Dissent

Oct 152019
 
 October 15, 2019  Posted by  Non-U.S.

Xinhua reports:

Chinese researchers have established a DNA database of Chinese volunteer soldiers killed in the 1950-53 Korean War and their relatives, providing reliable technical and data support to help more families find their missing kin.

The military medical research institute under the Academy of Military Sciences of the Chinese People’s Liberation Army started building the database in 2015 and completed DNA analysis of 494 remains this year.

Read more on Shine.cn.

Oct 152019
 
 October 15, 2019  Posted by  Laws

There’s a lot of coverage out there in the past few days about the CCPA.  Here’s one by y Joseph J. Lazzarotti, Jason C. Gavejian and Maya Atrakchi of JacksonLewis:

Lots of action for the California Consumer Privacy Act (CCPA) in the last few days! After much anticipation, on October 10th, 2019, California Attorney General Xavier Becerra (“the AG”) announced the Proposed Regulations for the CCPA.  The next day, California Governor Gavin Newsom signed into law six amendments to the CCPA. Below is a summary of key aspects of the AG’s Proposed Regulations and the Governor signed amendments.

Read more on Workplace Privacy, Data Management & Security Report.

Oct 152019
 
 October 15, 2019  Posted by  Business, Court

Daniel R. Stoller writes:

Federal courts in California are lowering the bar for consumers to bring privacy suits against the big tech giants, in effect setting the standard for how such cases are handled, attorneys and academics said.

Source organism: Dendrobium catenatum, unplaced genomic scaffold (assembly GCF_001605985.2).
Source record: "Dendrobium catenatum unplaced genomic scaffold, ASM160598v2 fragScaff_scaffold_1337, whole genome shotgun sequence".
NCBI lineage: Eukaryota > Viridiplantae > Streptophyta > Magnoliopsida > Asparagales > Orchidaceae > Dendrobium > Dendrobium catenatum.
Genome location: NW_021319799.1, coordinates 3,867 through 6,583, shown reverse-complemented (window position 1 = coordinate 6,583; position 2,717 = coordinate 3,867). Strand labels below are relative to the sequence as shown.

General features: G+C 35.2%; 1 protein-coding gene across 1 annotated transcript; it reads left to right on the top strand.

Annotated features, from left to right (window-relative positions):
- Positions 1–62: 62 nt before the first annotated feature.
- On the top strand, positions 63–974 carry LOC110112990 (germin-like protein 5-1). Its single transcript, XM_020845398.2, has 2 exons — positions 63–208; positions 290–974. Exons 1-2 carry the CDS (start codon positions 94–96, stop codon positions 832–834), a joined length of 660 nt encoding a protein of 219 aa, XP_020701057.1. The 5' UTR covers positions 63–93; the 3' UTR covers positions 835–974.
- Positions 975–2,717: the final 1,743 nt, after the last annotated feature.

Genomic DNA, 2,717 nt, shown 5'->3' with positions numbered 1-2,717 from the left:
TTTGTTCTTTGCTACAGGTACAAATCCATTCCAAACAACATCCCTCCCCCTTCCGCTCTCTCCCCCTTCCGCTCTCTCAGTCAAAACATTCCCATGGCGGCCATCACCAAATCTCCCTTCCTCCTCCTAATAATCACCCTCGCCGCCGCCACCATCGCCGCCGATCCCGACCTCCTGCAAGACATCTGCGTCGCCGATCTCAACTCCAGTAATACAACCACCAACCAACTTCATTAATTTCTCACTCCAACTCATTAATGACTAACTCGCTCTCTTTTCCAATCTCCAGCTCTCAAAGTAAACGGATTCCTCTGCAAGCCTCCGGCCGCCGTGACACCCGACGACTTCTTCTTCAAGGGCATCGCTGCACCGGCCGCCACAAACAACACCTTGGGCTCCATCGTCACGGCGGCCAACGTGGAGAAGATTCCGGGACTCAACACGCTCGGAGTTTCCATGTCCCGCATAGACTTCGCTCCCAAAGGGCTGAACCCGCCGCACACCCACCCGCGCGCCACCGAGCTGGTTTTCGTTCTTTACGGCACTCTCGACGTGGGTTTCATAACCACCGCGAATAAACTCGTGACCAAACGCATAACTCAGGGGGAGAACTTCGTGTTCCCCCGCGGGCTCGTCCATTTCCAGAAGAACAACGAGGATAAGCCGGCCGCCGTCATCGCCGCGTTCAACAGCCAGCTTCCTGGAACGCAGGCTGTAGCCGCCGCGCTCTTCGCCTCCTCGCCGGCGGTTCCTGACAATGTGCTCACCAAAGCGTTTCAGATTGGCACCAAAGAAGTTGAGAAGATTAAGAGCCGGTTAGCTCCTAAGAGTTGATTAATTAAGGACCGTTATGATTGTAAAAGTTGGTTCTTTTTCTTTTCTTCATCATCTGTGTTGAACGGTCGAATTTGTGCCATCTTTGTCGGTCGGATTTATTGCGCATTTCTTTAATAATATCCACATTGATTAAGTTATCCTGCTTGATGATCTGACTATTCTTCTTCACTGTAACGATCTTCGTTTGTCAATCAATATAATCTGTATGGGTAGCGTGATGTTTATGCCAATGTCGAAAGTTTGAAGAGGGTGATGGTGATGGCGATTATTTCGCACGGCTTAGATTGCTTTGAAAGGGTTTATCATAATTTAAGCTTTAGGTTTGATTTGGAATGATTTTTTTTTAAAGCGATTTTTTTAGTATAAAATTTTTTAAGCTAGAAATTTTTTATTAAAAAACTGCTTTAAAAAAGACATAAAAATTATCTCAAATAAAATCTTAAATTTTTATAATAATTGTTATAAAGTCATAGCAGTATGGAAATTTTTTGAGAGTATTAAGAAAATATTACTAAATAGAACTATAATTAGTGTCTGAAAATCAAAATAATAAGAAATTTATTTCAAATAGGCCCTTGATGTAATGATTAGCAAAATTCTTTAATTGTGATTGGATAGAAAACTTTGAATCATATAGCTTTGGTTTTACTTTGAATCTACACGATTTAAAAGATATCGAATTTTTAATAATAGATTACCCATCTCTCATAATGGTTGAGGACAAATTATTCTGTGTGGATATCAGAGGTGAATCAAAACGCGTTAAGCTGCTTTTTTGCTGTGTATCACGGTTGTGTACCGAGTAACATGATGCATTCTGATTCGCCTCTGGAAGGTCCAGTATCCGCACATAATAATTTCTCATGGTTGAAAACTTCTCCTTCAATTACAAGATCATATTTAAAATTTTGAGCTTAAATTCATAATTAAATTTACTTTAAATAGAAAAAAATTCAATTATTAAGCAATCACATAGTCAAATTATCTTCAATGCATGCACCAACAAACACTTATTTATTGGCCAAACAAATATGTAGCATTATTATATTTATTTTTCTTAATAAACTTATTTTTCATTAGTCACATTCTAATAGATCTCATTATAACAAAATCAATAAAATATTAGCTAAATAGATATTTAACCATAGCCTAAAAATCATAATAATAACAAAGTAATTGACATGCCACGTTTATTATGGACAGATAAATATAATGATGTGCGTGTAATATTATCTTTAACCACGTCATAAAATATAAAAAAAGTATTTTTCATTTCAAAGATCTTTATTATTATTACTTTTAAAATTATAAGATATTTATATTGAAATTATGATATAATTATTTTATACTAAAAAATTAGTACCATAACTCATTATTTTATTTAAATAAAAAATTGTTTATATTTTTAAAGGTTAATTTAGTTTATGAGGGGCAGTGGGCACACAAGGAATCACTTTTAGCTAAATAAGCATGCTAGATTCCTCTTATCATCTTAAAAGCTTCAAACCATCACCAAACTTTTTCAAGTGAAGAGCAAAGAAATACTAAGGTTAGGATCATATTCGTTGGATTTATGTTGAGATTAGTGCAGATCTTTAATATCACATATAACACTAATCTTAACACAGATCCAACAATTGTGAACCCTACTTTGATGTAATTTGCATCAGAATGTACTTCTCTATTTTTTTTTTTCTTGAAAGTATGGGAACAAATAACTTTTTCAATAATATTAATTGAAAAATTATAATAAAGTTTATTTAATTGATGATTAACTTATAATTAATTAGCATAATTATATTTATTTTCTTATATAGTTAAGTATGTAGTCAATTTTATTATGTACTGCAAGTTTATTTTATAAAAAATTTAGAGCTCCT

Facebook Inc., Apple Inc., and Alphabet Inc.’s Google have faced dozens of consumer class claims in California federal courts in recent years, after a series of high-profile privacy and security breaches. Plaintiffs have had an easier time convincing big tech’s home courts, the U.S. District Court for the Northern District of California and the U.S. Court of Appeals for the Ninth Circuit, that they have standing to sue the companies for privacy harms.

Read more on Bloomberg Law.

Oct 152019
 
 October 15, 2019  Posted by  Business, Surveillance

Catalin Cimpanu reports:

Apple has issued a statement today following a slew of misleading and poorly-researched media reports that were published over the weekend, claiming that the Safari web browser was secretly sending user traffic to Chinese company Tencent.

All the reports were anchored in a recent discovery that Apple had implemented a second “safe browsing” system within Safari.

Read more on ZDNet.  For another perspective, read cryptographer Matthew Green’s blog post.